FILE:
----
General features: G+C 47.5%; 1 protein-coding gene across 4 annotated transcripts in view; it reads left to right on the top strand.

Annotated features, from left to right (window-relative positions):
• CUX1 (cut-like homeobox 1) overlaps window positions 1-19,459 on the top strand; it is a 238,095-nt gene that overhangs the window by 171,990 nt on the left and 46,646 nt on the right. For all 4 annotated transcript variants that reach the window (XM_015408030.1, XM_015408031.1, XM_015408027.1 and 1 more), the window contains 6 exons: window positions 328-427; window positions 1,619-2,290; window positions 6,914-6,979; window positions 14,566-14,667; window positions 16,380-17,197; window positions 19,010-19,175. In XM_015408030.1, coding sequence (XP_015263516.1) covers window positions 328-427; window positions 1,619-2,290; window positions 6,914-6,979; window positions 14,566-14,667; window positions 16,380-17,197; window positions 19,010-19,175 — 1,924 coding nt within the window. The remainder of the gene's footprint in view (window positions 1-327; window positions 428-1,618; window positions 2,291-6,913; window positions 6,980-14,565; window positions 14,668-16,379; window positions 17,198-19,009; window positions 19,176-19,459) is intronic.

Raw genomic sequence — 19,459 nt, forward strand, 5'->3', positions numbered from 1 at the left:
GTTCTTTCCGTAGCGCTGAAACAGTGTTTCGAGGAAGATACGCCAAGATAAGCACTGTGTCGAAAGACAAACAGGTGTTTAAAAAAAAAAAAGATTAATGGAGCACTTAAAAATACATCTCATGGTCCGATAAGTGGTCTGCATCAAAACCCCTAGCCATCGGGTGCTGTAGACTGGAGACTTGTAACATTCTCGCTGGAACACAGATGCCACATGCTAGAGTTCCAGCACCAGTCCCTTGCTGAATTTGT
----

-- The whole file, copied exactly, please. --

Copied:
General features: G+C 47.5%; 1 protein-coding gene across 4 annotated transcripts in view; it reads left to right on the top strand.

Annotated features, from left to right (window-relative positions):
• CUX1 (cut-like homeobox 1) overlaps window positions 1-19,459 on the top strand; it is a 238,095-nt gene that overhangs the window by 171,990 nt on the left and 46,646 nt on the right. For all 4 annotated transcript variants that reach the window (XM_015408030.1, XM_015408031.1, XM_015408027.1 and 1 more), the window contains 6 exons: window positions 328-427; window positions 1,619-2,290; window positions 6,914-6,979; window positions 14,566-14,667; window positions 16,380-17,197; window positions 19,010-19,175. In XM_015408030.1, coding sequence (XP_015263516.1) covers window positions 328-427; window positions 1,619-2,290; window positions 6,914-6,979; window positions 14,566-14,667; window positions 16,380-17,197; window positions 19,010-19,175 — 1,924 coding nt within the window. The remainder of the gene's footprint in view (window positions 1-327; window positions 428-1,618; window positions 2,291-6,913; window positions 6,980-14,565; window positions 14,668-16,379; window positions 17,198-19,009; window positions 19,176-19,459) is intronic.

Raw genomic sequence — 19,459 nt, forward strand, 5'->3', positions numbered from 1 at the left:
GTTCTTTCCGTAGCGCTGAAACAGTGTTTCGAGGAAGATACGCCAAGATAAGCACTGTGTCGAAAGACAAACAGGTGTTTAAAAAAAAAAAAGATTAATGGAGCACTTAAAAATACATCTCATGGTCCGATAAGTGGTCTGCATCAAAACCCCTAGCCATCGGGTGCTGTAGACTGGAGACTTGTAACATTCTCGCTGGAACACAGATGCCACATGCTAGAGTTCCAGCACCAGTCCCTTGCTGAATTTGT